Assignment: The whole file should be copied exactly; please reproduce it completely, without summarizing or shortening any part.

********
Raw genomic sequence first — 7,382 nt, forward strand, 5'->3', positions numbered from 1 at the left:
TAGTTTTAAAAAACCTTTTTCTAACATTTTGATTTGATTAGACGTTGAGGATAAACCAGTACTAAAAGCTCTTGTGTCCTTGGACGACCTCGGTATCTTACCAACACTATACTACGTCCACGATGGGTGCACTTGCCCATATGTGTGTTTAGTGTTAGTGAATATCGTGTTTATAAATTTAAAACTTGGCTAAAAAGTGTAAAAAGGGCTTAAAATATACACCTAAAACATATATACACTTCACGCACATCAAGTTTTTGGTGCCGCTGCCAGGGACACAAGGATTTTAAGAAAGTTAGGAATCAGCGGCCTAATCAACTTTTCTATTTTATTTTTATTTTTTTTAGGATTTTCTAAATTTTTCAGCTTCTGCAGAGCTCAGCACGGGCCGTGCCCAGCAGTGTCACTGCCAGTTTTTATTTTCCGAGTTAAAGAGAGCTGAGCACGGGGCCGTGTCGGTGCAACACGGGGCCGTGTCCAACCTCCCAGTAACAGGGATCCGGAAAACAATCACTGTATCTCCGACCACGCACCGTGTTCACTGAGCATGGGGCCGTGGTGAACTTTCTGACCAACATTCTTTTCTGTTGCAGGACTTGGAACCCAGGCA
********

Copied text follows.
Raw genomic sequence first — 7,382 nt, forward strand, 5'->3', positions numbered from 1 at the left:
TAGTTTTAAAAAACCTTTTTCTAACATTTTGATTTGATTAGACGTTGAGGATAAACCAGTACTAAAAGCTCTTGTGTCCTTGGACGACCTCGGTATCTTACCAACACTATACTACGTCCACGATGGGTGCACTTGCCCATATGTGTGTTTAGTGTTAGTGAATATCGTGTTTATAAATTTAAAACTTGGCTAAAAAGTGTAAAAAGGGCTTAAAATATACACCTAAAACATATATACACTTCACGCACATCAAGTTTTTGGTGCCGCTGCCAGGGACACAAGGATTTTAAGAAAGTTAGGAATCAGCGGCCTAATCAACTTTTCTATTTTATTTTTATTTTTTTTAGGATTTTCTAAATTTTTCAGCTTCTGCAGAGCTCAGCACGGGCCGTGCCCAGCAGTGTCACTGCCAGTTTTTATTTTCCGAGTTAAAGAGAGCTGAGCACGGGGCCGTGTCGGTGCAACACGGGGCCGTGTCCAACCTCCCAGTAACAGGGATCCGGAAAACAATCACTGTATCTCCGACCACGCACCGTGTTCACTGAGCATGGGGCCGTGGTGAACTTTCTGACCAACATTCTTTTCTGTTGCAGGACTTGGAACCCAGGCA